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Hi all, I am writing a driver for a device which acts as both mouse and joy stick based on the bits set in the status registers and uses spi ...
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  1. #1
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    How drivers maintains Device state information


    Hi all,
    I am writing a driver for a device which acts as both mouse and joy stick based on the bits set in the status registers and uses spi and twi protocols . My application sends ioctl to change device mode and bus mode whenever it needs to change. I also have to load patch file into the device when the driver is initalising. My application also queries about the device state information whenever it requires through ioctl.
    My question is how can a driver maintains all these information because my application don't need to know maintains this informations. So my driver has to maintain this information i.e device mode whether it is mouse or joystick and bus modes whether it is spi or twi and patch file location to load into the device. And also when the system reboots the device has to be in the previous state what ever it is before shutdown. Can any one help me in this case.
    I try to store the information in a file through structure which contains device mode ,busmode and patch file location and peform file operations through driver whenever any one of the structure element changes but it is not working because we are not supposed to do file operations in a kernel module . Please help whether there is any way to do this. I also want to know how normal driver in linux are maintaining the device configuration files i.e how display driver maintains the screen height and width i.e at any time i can change the screen size and resolution when the system reboots also the screen will be in same height and resolution which i was set before shutdown. How this is maintained by the drivers whether the driver or maintaining or someelse is maintaining this information.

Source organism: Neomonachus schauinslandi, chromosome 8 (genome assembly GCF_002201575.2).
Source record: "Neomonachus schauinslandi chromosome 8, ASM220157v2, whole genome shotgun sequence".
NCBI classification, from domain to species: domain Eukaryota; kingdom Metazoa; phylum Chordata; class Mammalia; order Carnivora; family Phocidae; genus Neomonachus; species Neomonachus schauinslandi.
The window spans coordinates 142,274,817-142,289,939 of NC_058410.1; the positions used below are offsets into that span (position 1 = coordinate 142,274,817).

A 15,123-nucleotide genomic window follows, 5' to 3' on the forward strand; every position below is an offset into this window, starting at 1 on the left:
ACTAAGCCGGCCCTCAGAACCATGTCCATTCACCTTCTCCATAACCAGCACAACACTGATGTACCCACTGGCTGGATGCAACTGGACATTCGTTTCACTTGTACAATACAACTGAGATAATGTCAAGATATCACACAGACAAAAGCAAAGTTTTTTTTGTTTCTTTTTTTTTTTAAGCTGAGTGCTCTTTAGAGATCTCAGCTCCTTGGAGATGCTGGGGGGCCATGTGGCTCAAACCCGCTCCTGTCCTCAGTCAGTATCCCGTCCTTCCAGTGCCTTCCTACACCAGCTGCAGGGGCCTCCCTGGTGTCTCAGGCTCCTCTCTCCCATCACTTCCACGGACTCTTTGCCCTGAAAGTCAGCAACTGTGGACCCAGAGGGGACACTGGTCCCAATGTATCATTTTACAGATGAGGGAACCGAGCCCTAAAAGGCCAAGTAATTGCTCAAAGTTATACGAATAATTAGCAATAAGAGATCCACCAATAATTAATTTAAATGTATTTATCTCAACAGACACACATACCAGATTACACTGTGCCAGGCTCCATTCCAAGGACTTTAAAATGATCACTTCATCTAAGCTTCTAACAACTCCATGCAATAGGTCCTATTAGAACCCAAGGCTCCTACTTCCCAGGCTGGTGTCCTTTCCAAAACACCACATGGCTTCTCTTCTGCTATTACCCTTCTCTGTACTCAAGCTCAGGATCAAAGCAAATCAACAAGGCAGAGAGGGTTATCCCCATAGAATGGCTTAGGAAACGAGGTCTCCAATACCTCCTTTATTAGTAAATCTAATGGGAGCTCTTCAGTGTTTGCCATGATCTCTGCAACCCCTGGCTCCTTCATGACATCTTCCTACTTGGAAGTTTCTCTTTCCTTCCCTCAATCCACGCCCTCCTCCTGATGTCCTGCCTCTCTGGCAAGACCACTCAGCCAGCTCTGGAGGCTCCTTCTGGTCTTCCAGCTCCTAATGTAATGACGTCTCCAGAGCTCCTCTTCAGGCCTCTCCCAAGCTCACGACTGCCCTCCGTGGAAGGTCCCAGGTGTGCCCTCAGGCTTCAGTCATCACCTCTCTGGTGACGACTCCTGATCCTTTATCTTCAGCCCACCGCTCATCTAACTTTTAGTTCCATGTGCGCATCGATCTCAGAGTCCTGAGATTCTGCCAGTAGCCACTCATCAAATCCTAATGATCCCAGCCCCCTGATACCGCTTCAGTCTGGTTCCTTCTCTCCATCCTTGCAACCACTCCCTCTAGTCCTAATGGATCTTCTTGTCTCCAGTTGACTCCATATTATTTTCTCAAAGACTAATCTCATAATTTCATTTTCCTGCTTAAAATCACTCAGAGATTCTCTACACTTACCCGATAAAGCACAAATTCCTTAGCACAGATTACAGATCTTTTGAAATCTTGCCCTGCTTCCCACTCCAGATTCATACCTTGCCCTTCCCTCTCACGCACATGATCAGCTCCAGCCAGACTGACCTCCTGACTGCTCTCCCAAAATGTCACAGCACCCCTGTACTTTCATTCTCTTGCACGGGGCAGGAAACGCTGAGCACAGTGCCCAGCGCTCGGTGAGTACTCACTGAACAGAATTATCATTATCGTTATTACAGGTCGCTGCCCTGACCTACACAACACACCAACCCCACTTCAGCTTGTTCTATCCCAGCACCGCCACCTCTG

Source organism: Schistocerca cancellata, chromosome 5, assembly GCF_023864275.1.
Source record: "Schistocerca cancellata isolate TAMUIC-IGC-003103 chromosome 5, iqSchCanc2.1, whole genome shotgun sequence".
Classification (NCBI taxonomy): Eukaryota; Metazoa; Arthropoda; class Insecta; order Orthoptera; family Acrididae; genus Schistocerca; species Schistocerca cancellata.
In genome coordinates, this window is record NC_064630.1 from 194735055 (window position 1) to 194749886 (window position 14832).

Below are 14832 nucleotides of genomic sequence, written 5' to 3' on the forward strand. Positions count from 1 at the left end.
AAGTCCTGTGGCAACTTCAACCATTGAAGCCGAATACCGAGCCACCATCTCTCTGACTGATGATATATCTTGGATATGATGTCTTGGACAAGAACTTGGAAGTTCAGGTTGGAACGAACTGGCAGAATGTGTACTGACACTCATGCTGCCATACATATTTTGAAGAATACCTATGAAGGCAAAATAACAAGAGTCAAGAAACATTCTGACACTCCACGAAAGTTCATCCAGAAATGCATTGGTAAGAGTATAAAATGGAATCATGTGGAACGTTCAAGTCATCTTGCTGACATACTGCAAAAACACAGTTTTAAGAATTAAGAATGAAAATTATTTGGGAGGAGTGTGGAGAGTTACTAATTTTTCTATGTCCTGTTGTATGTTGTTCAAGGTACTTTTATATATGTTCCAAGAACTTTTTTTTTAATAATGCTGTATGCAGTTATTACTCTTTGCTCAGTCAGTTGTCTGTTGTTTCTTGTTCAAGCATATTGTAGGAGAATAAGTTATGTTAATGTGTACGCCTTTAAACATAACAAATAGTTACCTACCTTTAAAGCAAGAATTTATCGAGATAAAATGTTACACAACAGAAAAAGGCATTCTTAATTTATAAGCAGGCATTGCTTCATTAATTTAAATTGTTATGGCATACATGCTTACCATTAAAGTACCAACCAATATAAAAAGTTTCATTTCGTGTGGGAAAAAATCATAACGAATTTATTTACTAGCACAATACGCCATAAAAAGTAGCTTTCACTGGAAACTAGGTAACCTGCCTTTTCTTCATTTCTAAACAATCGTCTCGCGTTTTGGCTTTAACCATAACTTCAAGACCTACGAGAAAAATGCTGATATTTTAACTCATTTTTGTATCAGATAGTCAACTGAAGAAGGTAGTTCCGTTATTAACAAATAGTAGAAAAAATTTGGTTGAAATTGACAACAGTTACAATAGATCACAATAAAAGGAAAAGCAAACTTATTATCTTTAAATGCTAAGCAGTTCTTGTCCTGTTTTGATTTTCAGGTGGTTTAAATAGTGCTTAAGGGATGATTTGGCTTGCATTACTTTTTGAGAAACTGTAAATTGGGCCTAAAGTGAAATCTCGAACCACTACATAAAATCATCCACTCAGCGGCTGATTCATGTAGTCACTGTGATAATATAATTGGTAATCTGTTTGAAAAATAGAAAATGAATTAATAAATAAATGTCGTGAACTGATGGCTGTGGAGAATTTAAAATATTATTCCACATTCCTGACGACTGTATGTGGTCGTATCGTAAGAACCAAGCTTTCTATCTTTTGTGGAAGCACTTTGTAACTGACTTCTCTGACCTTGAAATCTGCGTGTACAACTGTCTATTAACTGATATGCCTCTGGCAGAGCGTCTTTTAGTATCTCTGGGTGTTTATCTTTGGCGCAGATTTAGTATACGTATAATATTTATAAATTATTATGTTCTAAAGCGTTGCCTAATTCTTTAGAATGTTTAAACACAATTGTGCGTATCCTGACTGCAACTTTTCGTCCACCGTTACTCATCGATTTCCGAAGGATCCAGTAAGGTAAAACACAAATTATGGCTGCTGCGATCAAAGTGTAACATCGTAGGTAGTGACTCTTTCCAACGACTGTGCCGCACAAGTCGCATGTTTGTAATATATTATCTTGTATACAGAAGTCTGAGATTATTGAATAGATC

2. #2
    Linux User fernape's Avatar
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    Quote Originally Posted by raju82
    My question is how can a driver maintains all these information because my application don't need to know maintains this informations. So my driver has to maintain this information i.e device mode whether it is mouse or joystick and bus modes whether it is spi or twi and patch file location to load into the device. And also when the system reboots the device has to be in the previous state what ever it is before shutdown
    Your module shouldn't access files. The kernel is simply not prepared to do that (really, there is no fopen and the open syscall doesn't work cause it checks if it is been calling from user space and if not, it fails). You can fix the twi/spi or mouse/joystick passing parameters to the module when loading it. Use module_param declared at linux/moduleparam.h. But this doesn't fix the patch file problem. (Note that the module loading with the proper parameters is done by the proper userland application (probably a startup script).)
    If the patch file to be loaded is some kind of firmware maybe you want to take ta look to the ipw2200 driver (Intel ProWireless)

    Quote Originally Posted by raju82
    And also when the system reboots the device has to be in the previous state what ever it is before shutdown
    Your mouse driver doesn't store if you use 3-button emulation. Your soundcar driver doesn't store your master level and so on... that is a user program responsability (for the gnome desktop and the sound daemon for example... and both of them has their configuration files.)

    Quote Originally Posted by raju82
    i.e how display driver maintains the screen height and width
    They do not do that.

    That kind of information is stored in X server configuration file (/etc/X11/xorg.conf or similar). The X server (remember that the X server is a normal application, it is not a driver and it is not a module or kernel code at all) reads this information and then uses the driver to paint pixels, lines etc. The limits are stablished by the X server, not by the driver.

    If you want to read files from the kernel there is a horrible and ugly hack that you can find via Google, but be careful: it will be more difficult to make this hack work than write a userland application to store and restore the values that you need.

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